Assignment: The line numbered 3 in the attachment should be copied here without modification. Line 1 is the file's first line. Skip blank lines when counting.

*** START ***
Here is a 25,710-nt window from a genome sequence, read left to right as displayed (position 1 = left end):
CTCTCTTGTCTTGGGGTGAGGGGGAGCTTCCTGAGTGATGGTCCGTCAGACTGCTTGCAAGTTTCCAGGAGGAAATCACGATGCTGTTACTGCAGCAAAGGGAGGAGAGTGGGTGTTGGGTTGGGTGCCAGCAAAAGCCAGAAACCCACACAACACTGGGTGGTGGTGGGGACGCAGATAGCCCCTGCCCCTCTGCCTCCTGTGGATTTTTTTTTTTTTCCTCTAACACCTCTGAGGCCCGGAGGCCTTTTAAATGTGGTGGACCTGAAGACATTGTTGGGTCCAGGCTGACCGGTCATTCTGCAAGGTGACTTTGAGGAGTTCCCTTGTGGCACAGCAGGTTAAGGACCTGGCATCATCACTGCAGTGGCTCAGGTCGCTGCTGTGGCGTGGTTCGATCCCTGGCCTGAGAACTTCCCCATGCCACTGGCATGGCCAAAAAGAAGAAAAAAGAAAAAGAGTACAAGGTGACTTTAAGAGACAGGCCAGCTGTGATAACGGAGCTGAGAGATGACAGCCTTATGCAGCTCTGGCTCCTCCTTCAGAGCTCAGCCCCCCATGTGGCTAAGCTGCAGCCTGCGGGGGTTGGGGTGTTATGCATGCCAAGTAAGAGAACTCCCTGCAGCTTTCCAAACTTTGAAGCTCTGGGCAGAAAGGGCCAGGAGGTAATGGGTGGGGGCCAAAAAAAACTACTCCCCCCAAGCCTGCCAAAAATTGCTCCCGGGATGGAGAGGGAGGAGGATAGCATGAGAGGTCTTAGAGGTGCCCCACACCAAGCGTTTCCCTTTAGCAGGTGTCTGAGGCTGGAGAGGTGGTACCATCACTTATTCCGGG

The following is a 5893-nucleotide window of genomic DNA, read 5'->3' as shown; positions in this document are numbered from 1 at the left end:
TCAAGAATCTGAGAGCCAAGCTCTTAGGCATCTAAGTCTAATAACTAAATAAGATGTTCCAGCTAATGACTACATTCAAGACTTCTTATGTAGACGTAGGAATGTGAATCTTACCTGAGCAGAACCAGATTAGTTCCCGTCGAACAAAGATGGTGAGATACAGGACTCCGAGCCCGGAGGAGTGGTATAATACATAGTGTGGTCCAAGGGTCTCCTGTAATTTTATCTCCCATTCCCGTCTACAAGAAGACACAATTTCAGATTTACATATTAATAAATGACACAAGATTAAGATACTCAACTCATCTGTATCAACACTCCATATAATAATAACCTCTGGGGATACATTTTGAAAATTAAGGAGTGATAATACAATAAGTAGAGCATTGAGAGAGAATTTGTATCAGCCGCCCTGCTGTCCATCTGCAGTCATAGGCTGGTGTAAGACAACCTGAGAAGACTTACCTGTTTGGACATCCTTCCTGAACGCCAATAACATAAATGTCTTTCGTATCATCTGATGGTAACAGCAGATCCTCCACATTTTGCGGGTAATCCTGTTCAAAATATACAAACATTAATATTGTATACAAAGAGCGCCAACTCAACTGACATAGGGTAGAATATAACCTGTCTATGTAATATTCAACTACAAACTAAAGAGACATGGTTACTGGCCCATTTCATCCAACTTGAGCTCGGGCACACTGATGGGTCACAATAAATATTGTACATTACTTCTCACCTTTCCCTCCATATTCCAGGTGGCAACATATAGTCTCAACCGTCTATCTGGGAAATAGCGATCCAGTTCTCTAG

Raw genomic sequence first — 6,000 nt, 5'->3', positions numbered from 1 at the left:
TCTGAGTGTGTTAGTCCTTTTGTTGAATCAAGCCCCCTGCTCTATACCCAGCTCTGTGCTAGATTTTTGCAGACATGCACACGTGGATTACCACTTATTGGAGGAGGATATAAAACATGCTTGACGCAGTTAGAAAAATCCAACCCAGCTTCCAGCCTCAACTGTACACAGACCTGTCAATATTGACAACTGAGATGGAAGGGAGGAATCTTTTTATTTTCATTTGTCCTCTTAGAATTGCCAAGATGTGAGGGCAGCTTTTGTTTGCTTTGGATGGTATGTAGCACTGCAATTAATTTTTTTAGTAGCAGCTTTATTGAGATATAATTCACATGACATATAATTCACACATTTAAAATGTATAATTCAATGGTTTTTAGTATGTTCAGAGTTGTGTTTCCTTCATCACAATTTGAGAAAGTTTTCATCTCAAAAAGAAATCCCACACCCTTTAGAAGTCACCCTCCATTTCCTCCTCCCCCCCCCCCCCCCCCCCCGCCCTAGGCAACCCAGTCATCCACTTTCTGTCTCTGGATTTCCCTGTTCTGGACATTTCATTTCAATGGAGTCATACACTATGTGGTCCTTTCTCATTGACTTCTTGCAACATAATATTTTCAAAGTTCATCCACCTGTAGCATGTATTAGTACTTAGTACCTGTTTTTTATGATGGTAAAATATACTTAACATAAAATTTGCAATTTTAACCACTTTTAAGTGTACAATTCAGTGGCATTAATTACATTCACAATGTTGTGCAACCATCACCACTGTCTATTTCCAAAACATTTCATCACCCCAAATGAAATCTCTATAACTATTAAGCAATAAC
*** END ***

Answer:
The following is a 5893-nucleotide window of genomic DNA, read 5'->3' as shown; positions in this document are numbered from 1 at the left end: